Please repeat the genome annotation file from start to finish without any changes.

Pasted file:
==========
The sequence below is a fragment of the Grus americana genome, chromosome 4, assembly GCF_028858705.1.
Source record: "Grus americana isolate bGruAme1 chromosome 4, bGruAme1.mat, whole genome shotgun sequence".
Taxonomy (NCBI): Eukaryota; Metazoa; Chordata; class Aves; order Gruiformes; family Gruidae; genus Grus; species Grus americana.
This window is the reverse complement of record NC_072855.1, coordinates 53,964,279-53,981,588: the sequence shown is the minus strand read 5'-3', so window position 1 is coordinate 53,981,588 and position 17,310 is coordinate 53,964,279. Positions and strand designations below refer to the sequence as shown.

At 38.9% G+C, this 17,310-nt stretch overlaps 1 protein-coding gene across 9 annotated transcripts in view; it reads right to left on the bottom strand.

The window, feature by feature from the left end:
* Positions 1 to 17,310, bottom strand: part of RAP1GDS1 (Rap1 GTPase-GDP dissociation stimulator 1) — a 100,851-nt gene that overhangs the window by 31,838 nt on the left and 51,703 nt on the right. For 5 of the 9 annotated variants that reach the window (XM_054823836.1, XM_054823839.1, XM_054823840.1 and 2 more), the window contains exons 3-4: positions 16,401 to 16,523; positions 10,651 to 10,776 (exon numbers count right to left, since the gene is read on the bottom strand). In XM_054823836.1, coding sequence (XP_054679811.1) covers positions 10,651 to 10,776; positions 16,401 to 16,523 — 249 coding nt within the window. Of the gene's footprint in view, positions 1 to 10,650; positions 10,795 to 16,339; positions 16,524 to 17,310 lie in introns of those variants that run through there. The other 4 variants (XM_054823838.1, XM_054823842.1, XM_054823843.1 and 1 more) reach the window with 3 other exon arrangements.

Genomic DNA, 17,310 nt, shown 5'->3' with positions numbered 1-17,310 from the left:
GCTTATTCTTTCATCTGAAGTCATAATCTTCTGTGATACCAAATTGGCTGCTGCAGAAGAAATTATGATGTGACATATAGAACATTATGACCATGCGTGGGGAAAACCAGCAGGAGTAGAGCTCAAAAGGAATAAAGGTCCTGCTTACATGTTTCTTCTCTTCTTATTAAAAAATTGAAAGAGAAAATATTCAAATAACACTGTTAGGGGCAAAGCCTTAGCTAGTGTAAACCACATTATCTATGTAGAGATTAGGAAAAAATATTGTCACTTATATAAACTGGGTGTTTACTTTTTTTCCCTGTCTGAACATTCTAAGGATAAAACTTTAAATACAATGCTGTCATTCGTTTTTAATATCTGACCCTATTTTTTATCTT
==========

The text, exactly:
The sequence below is a fragment of the Grus americana genome, chromosome 4, assembly GCF_028858705.1.
Source record: "Grus americana isolate bGruAme1 chromosome 4, bGruAme1.mat, whole genome shotgun sequence".
Taxonomy (NCBI): Eukaryota; Metazoa; Chordata; class Aves; order Gruiformes; family Gruidae; genus Grus; species Grus americana.
This window is the reverse complement of record NC_072855.1, coordinates 53,964,279-53,981,588: the sequence shown is the minus strand read 5'-3', so window position 1 is coordinate 53,981,588 and position 17,310 is coordinate 53,964,279. Positions and strand designations below refer to the sequence as shown.

At 38.9% G+C, this 17,310-nt stretch overlaps 1 protein-coding gene across 9 annotated transcripts in view; it reads right to left on the bottom strand.

The window, feature by feature from the left end:
* Positions 1 to 17,310, bottom strand: part of RAP1GDS1 (Rap1 GTPase-GDP dissociation stimulator 1) — a 100,851-nt gene that overhangs the window by 31,838 nt on the left and 51,703 nt on the right. For 5 of the 9 annotated variants that reach the window (XM_054823836.1, XM_054823839.1, XM_054823840.1 and 2 more), the window contains exons 3-4: positions 16,401 to 16,523; positions 10,651 to 10,776 (exon numbers count right to left, since the gene is read on the bottom strand). In XM_054823836.1, coding sequence (XP_054679811.1) covers positions 10,651 to 10,776; positions 16,401 to 16,523 — 249 coding nt within the window. Of the gene's footprint in view, positions 1 to 10,650; positions 10,795 to 16,339; positions 16,524 to 17,310 lie in introns of those variants that run through there. The other 4 variants (XM_054823838.1, XM_054823842.1, XM_054823843.1 and 1 more) reach the window with 3 other exon arrangements.

Genomic DNA, 17,310 nt, shown 5'->3' with positions numbered 1-17,310 from the left:
GCTTATTCTTTCATCTGAAGTCATAATCTTCTGTGATACCAAATTGGCTGCTGCAGAAGAAATTATGATGTGACATATAGAACATTATGACCATGCGTGGGGAAAACCAGCAGGAGTAGAGCTCAAAAGGAATAAAGGTCCTGCTTACATGTTTCTTCTCTTCTTATTAAAAAATTGAAAGAGAAAATATTCAAATAACACTGTTAGGGGCAAAGCCTTAGCTAGTGTAAACCACATTATCTATGTAGAGATTAGGAAAAAATATTGTCACTTATATAAACTGGGTGTTTACTTTTTTTCCCTGTCTGAACATTCTAAGGATAAAACTTTAAATACAATGCTGTCATTCGTTTTTAATATCTGACCCTATTTTTTATCTT